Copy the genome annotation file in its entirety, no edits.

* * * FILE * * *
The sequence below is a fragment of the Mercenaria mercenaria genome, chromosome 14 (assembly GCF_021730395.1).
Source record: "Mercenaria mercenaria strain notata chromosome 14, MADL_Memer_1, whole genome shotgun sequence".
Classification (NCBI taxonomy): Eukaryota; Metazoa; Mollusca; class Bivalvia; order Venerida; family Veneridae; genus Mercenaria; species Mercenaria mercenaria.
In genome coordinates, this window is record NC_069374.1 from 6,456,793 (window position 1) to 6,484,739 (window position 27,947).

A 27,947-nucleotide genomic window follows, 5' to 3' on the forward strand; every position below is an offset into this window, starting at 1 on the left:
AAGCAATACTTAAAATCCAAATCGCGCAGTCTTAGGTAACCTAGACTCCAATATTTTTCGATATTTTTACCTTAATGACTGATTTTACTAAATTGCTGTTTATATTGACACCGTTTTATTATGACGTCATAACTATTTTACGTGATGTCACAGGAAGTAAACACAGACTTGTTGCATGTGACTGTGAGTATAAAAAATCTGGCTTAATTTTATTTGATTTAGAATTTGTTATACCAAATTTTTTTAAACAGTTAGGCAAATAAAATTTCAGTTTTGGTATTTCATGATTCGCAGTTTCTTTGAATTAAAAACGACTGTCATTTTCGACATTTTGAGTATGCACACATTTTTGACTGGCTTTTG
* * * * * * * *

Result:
The sequence below is a fragment of the Mercenaria mercenaria genome, chromosome 14 (assembly GCF_021730395.1).
Source record: "Mercenaria mercenaria strain notata chromosome 14, MADL_Memer_1, whole genome shotgun sequence".
Classification (NCBI taxonomy): Eukaryota; Metazoa; Mollusca; class Bivalvia; order Venerida; family Veneridae; genus Mercenaria; species Mercenaria mercenaria.
In genome coordinates, this window is record NC_069374.1 from 6,456,793 (window position 1) to 6,484,739 (window position 27,947).

A 27,947-nucleotide genomic window follows, 5' to 3' on the forward strand; every position below is an offset into this window, starting at 1 on the left:
AAGCAATACTTAAAATCCAAATCGCGCAGTCTTAGGTAACCTAGACTCCAATATTTTTCGATATTTTTACCTTAATGACTGATTTTACTAAATTGCTGTTTATATTGACACCGTTTTATTATGACGTCATAACTATTTTACGTGATGTCACAGGAAGTAAACACAGACTTGTTGCATGTGACTGTGAGTATAAAAAATCTGGCTTAATTTTATTTGATTTAGAATTTGTTATACCAAATTTTTTTAAACAGTTAGGCAAATAAAATTTCAGTTTTGGTATTTCATGATTCGCAGTTTCTTTGAATTAAAAACGACTGTCATTTTCGACATTTTGAGTATGCACACATTTTTGACTGGCTTTTG